The Fifth Circuit Court of Appeals reversed a lower court decision last week in Aransas Project v. Shaw, an important case involving claims that the TCEQ’s issuance of water rights permits violated the Endangered Species Act.
In 2008 and 2009, 23 whooping cranes, which are considered endangered under the Federal Endangered Species Act, allegedly died in the Aransas National Wildlife Refuge. This information was based on a survey by biologists. Only four carcasses were actually located.
In 2010, The Aransas Project, and environmental group filed suit claiming that the birds’ deaths were caused by the TCEQ’s issuance of water use permits allowing people to divert water from the rivers feeding the Refuge. This action, argued the plaintiffs, resulted in less water in the preserve, which in turn increased the salinity of the water, which killed blue crabs and wolfberries living in the water, upon which the whooping cranes fed, all culminating in the death of the whopping cranes. Plaintiffs argued that because the cranes are an endangered species, their death constituted an impermissible take under the Endangered Species Act.
In 2013, a trial court judge found that the TCEQ’s issuance of permits on the rivers feeding the estuary violated the Endangered Species Act and barred the TCEQ from issuing additional permits for water use from the rivers. The Aransas Project sought and was granted an injunction prohibiting TCEQ from issuing new permits to withdraw water from rivers that feed the Refuge where the cranes make their winter home.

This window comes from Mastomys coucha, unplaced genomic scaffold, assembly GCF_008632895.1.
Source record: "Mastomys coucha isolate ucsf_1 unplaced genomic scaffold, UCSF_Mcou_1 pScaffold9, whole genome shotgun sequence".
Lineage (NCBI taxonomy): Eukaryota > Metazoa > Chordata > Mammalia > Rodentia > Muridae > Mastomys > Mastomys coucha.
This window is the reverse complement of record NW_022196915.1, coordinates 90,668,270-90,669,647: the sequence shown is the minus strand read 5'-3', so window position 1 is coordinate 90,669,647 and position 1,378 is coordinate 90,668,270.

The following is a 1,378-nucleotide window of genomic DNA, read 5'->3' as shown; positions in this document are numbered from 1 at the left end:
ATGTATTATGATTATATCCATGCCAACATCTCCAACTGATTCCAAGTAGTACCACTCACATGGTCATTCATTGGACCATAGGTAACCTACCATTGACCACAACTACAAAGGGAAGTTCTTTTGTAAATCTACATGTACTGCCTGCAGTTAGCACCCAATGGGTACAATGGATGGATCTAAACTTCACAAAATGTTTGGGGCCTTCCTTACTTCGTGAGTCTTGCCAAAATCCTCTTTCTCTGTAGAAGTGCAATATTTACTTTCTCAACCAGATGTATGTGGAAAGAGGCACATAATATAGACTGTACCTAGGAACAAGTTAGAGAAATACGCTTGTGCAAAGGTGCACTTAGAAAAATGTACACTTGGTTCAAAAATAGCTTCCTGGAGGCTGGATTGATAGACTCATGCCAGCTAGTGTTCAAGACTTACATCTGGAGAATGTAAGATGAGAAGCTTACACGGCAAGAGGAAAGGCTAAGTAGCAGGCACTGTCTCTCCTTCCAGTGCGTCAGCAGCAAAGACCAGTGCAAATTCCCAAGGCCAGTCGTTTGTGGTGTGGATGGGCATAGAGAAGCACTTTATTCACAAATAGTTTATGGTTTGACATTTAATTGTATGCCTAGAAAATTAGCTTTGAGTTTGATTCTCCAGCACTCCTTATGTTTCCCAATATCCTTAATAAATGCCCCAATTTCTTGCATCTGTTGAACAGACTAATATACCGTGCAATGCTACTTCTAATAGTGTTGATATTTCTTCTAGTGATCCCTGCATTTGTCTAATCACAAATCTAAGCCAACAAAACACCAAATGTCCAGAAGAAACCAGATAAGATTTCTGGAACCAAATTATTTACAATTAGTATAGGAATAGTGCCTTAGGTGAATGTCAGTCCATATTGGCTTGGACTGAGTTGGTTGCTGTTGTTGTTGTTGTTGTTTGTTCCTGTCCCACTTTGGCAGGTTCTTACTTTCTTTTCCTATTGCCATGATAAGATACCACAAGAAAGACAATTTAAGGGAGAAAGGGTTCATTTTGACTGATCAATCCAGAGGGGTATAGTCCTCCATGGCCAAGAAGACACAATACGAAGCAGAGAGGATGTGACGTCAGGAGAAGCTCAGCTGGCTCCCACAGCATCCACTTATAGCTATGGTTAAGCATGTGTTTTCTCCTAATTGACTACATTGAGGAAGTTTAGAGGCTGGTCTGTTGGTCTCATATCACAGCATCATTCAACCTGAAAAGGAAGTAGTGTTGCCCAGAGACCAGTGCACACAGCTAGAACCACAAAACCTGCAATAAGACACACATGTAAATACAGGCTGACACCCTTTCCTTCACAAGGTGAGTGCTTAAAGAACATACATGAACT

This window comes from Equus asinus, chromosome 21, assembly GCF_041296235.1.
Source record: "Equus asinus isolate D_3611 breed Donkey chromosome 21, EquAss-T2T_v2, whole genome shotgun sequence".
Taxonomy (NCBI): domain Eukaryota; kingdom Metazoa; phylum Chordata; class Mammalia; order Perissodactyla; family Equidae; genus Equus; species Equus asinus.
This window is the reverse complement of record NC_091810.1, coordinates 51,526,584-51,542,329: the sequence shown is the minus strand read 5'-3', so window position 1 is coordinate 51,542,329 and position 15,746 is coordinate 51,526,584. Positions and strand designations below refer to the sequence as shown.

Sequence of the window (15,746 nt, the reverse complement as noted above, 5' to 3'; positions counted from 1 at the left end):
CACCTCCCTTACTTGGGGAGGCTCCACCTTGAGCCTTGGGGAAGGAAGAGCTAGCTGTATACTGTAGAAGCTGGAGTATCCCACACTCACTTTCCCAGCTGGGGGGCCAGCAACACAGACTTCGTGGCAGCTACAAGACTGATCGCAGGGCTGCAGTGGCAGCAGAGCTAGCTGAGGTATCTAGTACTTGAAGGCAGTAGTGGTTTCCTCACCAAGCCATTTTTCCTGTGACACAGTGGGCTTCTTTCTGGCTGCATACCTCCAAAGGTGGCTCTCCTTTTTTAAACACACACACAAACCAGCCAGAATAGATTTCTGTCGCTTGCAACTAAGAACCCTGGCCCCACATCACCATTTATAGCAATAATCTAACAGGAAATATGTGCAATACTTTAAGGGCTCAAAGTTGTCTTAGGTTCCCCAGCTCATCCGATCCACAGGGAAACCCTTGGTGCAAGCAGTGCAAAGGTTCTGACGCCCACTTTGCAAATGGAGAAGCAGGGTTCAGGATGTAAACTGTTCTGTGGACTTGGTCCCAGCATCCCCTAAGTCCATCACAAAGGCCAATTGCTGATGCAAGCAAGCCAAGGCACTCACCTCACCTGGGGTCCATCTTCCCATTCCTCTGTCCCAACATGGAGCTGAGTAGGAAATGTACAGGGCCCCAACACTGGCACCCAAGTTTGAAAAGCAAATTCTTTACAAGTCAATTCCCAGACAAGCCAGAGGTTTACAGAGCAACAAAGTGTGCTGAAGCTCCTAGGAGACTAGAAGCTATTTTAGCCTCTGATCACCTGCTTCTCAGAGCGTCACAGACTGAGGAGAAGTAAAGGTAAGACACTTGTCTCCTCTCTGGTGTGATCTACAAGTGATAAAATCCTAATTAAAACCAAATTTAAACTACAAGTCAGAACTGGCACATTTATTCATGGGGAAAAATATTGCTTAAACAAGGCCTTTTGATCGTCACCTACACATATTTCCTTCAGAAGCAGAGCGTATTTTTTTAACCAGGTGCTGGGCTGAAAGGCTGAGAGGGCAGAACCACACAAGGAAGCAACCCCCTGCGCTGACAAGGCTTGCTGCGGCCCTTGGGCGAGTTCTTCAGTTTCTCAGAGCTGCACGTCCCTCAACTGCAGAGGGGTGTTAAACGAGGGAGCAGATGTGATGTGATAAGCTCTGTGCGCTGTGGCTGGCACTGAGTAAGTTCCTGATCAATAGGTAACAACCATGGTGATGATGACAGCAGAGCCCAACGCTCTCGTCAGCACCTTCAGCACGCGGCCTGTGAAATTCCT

Fifth Circuit Decision
The three-judge Fifth Circuit panel reversed. [Read full opinion here.] As stated by the court, the key issue in this case is “whether the actions of TCEQ in administering licenses to take water from the Guadalupe and San Antonio rivers for human, manufacturing and agricultural use foreseeably and proximately caused the deaths of whooping cranes in the winter of 2008–2009.”
The court found that the lower court failed to adequately determine whether the TCEQ’s actions were the cause of the cranes’ deaths. In discussing the lower court’s opinion, the Fifth Circuit noted, “nowhere does the court explain why the remote connection between water licensing, decisions to draw river water by hundreds of users, whooping crane habitat, and crane deaths that occurred during a year of extraordinary drought compels Endangered Species Act liability.” The opinion continued, “[t]here is a long chain of causation here between the TCEQ’s issuance of permits to take water from the rivers and cranes’ mortality…Every link of this chain depends on modeling and estimation. Proximate cause, however, requires the causal factors and the result to be reasonably foreseeable.”
Thus, in conclusion, the court stated, “[b]ecause the deaths of the whooping cranes are too remote from TCEQ’s permitting withdrawal of water from the San Antonio and Guadalupe Rivers, the state defendants cannot be held liable for a take or for causing a take under the ESA.”
The Aransas project now has 14 days to determine if it will seek rehearing before the entire 5th Circuit and 90 days to determine whether it will appeal the ruling to the United States Supreme Court.